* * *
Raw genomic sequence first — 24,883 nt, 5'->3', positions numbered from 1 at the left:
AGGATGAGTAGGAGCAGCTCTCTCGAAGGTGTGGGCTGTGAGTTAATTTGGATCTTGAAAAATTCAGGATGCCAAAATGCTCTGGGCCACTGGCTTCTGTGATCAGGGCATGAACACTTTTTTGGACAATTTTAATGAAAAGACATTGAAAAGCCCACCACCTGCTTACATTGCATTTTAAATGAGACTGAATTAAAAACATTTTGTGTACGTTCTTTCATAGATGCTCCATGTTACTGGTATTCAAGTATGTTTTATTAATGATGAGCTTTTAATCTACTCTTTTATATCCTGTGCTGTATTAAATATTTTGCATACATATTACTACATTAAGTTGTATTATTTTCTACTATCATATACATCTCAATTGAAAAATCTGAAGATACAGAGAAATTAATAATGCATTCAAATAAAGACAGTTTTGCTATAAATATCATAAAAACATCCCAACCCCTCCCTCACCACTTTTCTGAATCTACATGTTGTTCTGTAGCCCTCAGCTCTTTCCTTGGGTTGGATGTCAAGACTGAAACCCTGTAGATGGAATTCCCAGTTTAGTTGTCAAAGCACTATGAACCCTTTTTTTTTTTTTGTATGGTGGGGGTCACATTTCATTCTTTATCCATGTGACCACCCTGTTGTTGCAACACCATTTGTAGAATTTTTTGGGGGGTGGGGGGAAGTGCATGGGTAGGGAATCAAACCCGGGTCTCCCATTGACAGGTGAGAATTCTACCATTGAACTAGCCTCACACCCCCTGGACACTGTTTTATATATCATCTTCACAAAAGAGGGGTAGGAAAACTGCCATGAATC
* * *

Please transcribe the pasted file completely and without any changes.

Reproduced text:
Raw genomic sequence first — 24,883 nt, 5'->3', positions numbered from 1 at the left:
AGGATGAGTAGGAGCAGCTCTCTCGAAGGTGTGGGCTGTGAGTTAATTTGGATCTTGAAAAATTCAGGATGCCAAAATGCTCTGGGCCACTGGCTTCTGTGATCAGGGCATGAACACTTTTTTGGACAATTTTAATGAAAAGACATTGAAAAGCCCACCACCTGCTTACATTGCATTTTAAATGAGACTGAATTAAAAACATTTTGTGTACGTTCTTTCATAGATGCTCCATGTTACTGGTATTCAAGTATGTTTTATTAATGATGAGCTTTTAATCTACTCTTTTATATCCTGTGCTGTATTAAATATTTTGCATACATATTACTACATTAAGTTGTATTATTTTCTACTATCATATACATCTCAATTGAAAAATCTGAAGATACAGAGAAATTAATAATGCATTCAAATAAAGACAGTTTTGCTATAAATATCATAAAAACATCCCAACCCCTCCCTCACCACTTTTCTGAATCTACATGTTGTTCTGTAGCCCTCAGCTCTTTCCTTGGGTTGGATGTCAAGACTGAAACCCTGTAGATGGAATTCCCAGTTTAGTTGTCAAAGCACTATGAACCCTTTTTTTTTTTTTGTATGGTGGGGGTCACATTTCATTCTTTATCCATGTGACCACCCTGTTGTTGCAACACCATTTGTAGAATTTTTTGGGGGGTGGGGGGAAGTGCATGGGTAGGGAATCAAACCCGGGTCTCCCATTGACAGGTGAGAATTCTACCATTGAACTAGCCTCACACCCCCTGGACACTGTTTTATATATCATCTTCACAAAAGAGGGGTAGGAAAACTGCCATGAATC